Galleries: Henley Perfected & Citrus Yoke Pullover (Plus Notes on Sandi’s Gathered Pullover)

Katie wearing the Henley Perfected

I asked Katie Himmelberg, style editor of Knitscene and assistant editor of Interweave Knits, to provide some expert commentary for us for each of the sweaters we have chosen for the Winter 2007 Interweave Sweater Gals Gallery. Here's what Katie has to say about our first two sweaters.

Henley Perfected

Designed by Connie Chang Chinchio, from Interweave Knits Winter 2007, page 47

View the Henley Perfected Gallery!

What better way to kick off the Winter 2007 Gallery than with the Henley Perfected—the most popular pattern as voted by you, the Knitting Daily readers. And for good reason! Connie Chang Chinchio refined the popular wardrobe staple and created a flattering silhouette that works for any body type.

I know some readers were concerned about the empire line not hitting them in the right spot; but do not fret, with a little planning, this is an easy fix! Get out your measuring tape and measure yourself from shoulder to under your bust (or wherever you'd like the division to hit). Now, check the schematic on page 74. The total length of the hem to armhole is given; to calculate where the division is, we need to go back to page 70 and subtract the length given to work in Stockinette from the turning ridge from the total length. Add your resulting number to the armhole length, and you'll get the measurement from the shoulder to the empire line! Then adjust the starting point of the lace based on your measurement.

Styling Ideas

You can see that the ladies wearing the Henley with negative ease are experiencing some gapping at the placket. In my opinion, this is due to two things: the drape/hand of the yarn used (alpaca/silk blend) and the notion of putting something large into something small. If you prefer a fitted look, but want to wear the Henley buttoned; try a more substantial button band. You could try a using a rib pattern or a crocheted button band for a very different look. I would probably wear my Henley with most of the buttons undone, with a cute tee peeking out at the top. It would also look great with a tissue-weight Henley underneath with those buttons peeking out! And if you find that the sweater is too warm, try a camisole as shown in the magazine. Even though this Henley is worked in a fine fiber, the overall style is still fairly casual, and looks great with jeans, cords, or a cute casual skirt. Or play up the outdoorsy aspect and add a knit cap and hiking boots!

Debbie wearing the Citrus Yoke Pullover

Citrus Yoke Pullover: A Lacy Contrast

Designed by Katie Himmelberg, from Interweave Knits Winter 2007, page 53

View the Citrus Yoke Gallery!

I wanted to talk about the Citrus Yoke (not just because it is my own pattern) as it has some similar design elements to the Henley Perfected. Each project features a lacy pattern on the top portion of the sleeves and body that could be a tricky spot for some knitters. For the Citrus Yoke, you can measure yourself in the same way, and decide if you would like the lace pattern to end earlier or to continue on the body and sleeves so that it hits you at the most flattering point. Another adjustment that can be made is the length of the collar; work fewer rounds before increasing for the yoke for a shorter collar. The simplicity of the lace design makes this pattern an easy one to adjust! You can also add waist shaping to the body, or work decreases on the sleeves for a tapered fit. The possibilities are nearly endless when knitting your own custom garment!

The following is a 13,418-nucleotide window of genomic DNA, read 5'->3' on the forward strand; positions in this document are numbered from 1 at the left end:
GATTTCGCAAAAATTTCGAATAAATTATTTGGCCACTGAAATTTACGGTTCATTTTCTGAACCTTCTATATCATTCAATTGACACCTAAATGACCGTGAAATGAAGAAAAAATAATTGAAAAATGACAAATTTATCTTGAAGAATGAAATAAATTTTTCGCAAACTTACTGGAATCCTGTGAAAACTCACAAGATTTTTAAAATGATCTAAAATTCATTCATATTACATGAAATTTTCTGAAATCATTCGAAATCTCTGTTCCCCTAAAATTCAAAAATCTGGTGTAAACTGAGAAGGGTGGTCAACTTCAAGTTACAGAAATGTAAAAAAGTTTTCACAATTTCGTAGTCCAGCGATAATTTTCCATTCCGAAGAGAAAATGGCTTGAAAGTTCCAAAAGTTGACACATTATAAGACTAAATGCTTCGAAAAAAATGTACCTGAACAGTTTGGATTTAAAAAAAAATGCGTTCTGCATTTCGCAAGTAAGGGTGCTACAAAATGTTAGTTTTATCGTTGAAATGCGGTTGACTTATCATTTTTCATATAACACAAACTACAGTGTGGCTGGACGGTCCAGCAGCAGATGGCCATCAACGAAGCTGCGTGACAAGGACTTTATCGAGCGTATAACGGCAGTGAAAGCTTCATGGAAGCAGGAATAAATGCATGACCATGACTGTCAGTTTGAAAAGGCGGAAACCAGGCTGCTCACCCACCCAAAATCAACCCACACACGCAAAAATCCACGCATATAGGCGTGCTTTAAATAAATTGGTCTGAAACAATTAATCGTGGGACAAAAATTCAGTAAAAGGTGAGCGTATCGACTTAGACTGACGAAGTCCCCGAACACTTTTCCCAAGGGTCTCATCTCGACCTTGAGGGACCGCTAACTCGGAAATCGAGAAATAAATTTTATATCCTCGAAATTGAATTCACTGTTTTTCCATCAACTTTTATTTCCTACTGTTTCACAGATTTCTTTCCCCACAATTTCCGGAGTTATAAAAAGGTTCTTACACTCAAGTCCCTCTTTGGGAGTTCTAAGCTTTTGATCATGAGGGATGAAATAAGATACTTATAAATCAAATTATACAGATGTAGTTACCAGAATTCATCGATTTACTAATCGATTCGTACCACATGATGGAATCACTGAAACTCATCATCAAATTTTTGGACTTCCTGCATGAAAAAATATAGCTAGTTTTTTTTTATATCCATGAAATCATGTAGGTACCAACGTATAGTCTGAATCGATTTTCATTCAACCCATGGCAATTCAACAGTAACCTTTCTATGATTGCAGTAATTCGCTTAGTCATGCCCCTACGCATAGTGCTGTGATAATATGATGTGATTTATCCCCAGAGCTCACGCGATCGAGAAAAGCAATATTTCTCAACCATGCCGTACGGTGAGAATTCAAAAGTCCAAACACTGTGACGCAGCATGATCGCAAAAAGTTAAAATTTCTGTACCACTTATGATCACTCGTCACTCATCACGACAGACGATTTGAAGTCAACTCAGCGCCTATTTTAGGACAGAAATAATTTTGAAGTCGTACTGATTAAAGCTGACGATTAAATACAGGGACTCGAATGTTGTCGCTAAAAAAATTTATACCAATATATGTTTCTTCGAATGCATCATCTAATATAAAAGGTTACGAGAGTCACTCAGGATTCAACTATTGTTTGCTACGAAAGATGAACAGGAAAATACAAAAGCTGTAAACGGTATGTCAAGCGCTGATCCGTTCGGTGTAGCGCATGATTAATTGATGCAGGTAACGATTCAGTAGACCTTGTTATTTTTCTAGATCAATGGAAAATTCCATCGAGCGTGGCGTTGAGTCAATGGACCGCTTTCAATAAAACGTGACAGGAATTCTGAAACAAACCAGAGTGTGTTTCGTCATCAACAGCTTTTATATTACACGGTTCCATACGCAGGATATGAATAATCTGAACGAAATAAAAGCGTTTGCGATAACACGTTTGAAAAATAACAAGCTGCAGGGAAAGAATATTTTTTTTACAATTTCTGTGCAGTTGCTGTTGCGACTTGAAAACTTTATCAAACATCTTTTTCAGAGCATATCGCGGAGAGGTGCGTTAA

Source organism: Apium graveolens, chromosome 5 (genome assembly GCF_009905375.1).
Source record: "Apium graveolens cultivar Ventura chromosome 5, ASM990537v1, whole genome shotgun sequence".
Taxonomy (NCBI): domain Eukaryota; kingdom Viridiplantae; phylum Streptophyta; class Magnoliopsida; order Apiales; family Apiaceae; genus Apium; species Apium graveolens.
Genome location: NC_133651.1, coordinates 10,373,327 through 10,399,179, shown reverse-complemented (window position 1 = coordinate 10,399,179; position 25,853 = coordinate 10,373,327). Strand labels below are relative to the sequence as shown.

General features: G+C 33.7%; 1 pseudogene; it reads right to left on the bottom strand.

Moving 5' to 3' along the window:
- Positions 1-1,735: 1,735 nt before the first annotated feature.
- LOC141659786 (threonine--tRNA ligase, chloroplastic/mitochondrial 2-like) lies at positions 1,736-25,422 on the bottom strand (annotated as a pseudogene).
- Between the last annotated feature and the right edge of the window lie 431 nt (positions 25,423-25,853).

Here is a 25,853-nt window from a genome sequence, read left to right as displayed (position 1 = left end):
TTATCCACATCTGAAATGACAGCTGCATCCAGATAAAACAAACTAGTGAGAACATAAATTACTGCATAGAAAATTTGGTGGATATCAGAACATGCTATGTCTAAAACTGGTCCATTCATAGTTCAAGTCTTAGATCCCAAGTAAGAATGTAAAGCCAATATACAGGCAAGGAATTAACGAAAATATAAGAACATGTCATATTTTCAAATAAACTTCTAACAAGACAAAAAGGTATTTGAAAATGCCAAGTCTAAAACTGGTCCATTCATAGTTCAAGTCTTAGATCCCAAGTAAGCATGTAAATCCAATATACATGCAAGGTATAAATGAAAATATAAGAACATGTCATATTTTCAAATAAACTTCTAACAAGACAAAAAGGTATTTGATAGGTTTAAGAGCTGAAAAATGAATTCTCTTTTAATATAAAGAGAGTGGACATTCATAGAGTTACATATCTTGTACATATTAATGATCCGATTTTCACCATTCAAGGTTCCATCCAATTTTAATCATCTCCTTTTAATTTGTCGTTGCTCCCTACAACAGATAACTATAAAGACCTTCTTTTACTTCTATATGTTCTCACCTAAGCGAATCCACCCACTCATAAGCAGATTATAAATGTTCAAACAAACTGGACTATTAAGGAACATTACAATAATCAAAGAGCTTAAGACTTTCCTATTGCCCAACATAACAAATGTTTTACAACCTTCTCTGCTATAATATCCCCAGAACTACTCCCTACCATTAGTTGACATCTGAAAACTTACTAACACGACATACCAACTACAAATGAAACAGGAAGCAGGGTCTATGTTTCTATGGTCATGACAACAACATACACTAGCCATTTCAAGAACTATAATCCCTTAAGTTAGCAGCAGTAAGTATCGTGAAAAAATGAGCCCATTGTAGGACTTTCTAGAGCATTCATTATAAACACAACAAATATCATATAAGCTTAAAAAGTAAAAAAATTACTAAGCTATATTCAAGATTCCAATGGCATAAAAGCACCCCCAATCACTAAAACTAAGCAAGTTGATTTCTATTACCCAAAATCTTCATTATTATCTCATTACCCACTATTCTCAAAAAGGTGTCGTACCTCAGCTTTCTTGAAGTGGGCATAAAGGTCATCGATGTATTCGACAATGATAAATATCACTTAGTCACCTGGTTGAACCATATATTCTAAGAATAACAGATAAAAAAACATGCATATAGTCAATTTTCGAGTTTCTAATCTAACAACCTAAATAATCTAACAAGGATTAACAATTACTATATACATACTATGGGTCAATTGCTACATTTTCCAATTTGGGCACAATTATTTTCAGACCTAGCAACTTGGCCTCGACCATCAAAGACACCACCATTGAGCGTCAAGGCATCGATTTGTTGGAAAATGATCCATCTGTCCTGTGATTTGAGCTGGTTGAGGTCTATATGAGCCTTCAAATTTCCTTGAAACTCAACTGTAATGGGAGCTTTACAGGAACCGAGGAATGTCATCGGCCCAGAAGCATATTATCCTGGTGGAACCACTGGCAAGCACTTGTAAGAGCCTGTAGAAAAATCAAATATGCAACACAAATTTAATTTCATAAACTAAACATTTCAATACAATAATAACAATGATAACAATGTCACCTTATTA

Thanks to Katie for her great suggestions on these two sweaters! And there are more galleries, with more great customization and style tips from Katie, coming up in the days ahead!

Progress Notes From Sandi: My Version of The Gathered Pullover

The Gathered Pullover from Winter 2007

I fell in love with this sweater the moment I saw it in Winter Knits. Like so many of you, however, I was a bit concerned about the placement of the central cable motif: right dead-center over The Ladies. I was thus very interested to see the sample garment and to be able to show you a gallery of folks wearing it. Unfortunately, however, the sample sweater was not available. So I realized there was only one thing for me to do: I would knit a sample Gathered Pullover myself, in a Sandi size, and then do a gallery for you using my own sweater on several different folks!

Knitting a sample sweater of course means that I have to knit it exactly as written, so that when I show it to you on different folks, you will know what to compare it to. Knitting it as written also means no customizations, which means I run the risk of it not looking great on me. But I think it's worth the risk, to have a gallery of that sweater for you all.

Besides, once the gallery is done, if the sweater needs customizations in order to look fab on me, I can always call on Cap'n Frog, and gather advice from all of you, and then we can all have a little Knitting Daily sweater do-over party. Sound good? Hope so, because I'm already 4" into it…stay tuned for my swatching adventure and how I picked which size to make.


Sandi Wiseheart is the founding editor of Knitting Daily. She is now the author of the popular Knitting Daily blog: What's on Sandi's Needles.